Microbiome and paediatric gut diseases

Arch Dis Child. 2021 Oct 29;archdischild-2020-320875.doi: 10.1136/archdischild-2020-320875. Online ahead of print.

Konstantinos Gerasimidis 1, Konstantinos Gkikas 2, Christopher Stewart 3, Esther Neelis 4, Vaios Svolos 2


Author information

1Human Nutrition, University of Glasgow, Glasgow, UK konstantinos.gerasimidis@glasgow.ac.uk.

2Human Nutrition, University of Glasgow, Glasgow, UK.

3Translational and Clinical Research Institute, Faculty of Medical Sciences, Newcastle University, Newcastle upon Tyne, UK.

4Paediatric Gastroenterology, Erasmus Medical Center-Sophia Children's Hospital, Rotterdam, The Netherlands.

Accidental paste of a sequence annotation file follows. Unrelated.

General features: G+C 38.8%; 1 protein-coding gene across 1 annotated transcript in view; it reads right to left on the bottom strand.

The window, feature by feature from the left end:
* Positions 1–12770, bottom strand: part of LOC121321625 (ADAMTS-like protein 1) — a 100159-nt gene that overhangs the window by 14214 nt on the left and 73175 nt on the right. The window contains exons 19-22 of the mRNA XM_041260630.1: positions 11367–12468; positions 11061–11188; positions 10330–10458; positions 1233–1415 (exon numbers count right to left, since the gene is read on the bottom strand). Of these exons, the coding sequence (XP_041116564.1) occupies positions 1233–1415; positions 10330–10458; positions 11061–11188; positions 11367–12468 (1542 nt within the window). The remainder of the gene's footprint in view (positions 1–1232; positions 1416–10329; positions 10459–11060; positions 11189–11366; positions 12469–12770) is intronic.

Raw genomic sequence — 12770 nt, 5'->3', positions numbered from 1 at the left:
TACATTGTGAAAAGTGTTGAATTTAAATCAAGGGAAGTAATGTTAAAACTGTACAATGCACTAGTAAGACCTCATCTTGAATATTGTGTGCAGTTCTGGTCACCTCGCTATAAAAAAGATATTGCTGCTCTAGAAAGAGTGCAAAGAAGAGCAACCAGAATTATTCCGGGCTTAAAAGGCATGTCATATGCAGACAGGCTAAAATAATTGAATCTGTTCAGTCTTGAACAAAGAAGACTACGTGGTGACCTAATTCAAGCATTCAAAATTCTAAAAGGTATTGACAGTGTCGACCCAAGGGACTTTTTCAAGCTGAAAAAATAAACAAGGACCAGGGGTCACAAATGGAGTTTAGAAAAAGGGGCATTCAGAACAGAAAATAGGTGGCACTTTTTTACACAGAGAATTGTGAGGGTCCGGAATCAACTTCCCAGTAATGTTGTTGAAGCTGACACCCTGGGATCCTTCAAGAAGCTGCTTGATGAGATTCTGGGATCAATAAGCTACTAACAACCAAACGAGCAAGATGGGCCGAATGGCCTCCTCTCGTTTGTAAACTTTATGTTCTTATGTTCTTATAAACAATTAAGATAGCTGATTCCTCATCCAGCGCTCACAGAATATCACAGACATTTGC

In the human gut resides a vast community of microorganisms which perform critical functions for the maintenance of whole body homeostasis. Changes in the composition and function of this community, termed microbiome, are believed to provoke disease onset, including non-communicable diseases. In this review, we debate the current evidence on the role of the gut microbiome in the pathogenesis, outcomes and management of paediatric gut disease. We conclude that even though the gut microbiome is altered in paediatric inflammatory bowel disease, coeliac disease, intestinal failure, necrotising enterocolitis and irritable bowel syndrome, there are currently very few implications for unravelling disease pathogenesis or guiding clinical practice. In the future, the gut microbiome may aid in disease differential diagnosis and prediction of clinical outcomes, and comprise a target for therapeutic interventions.

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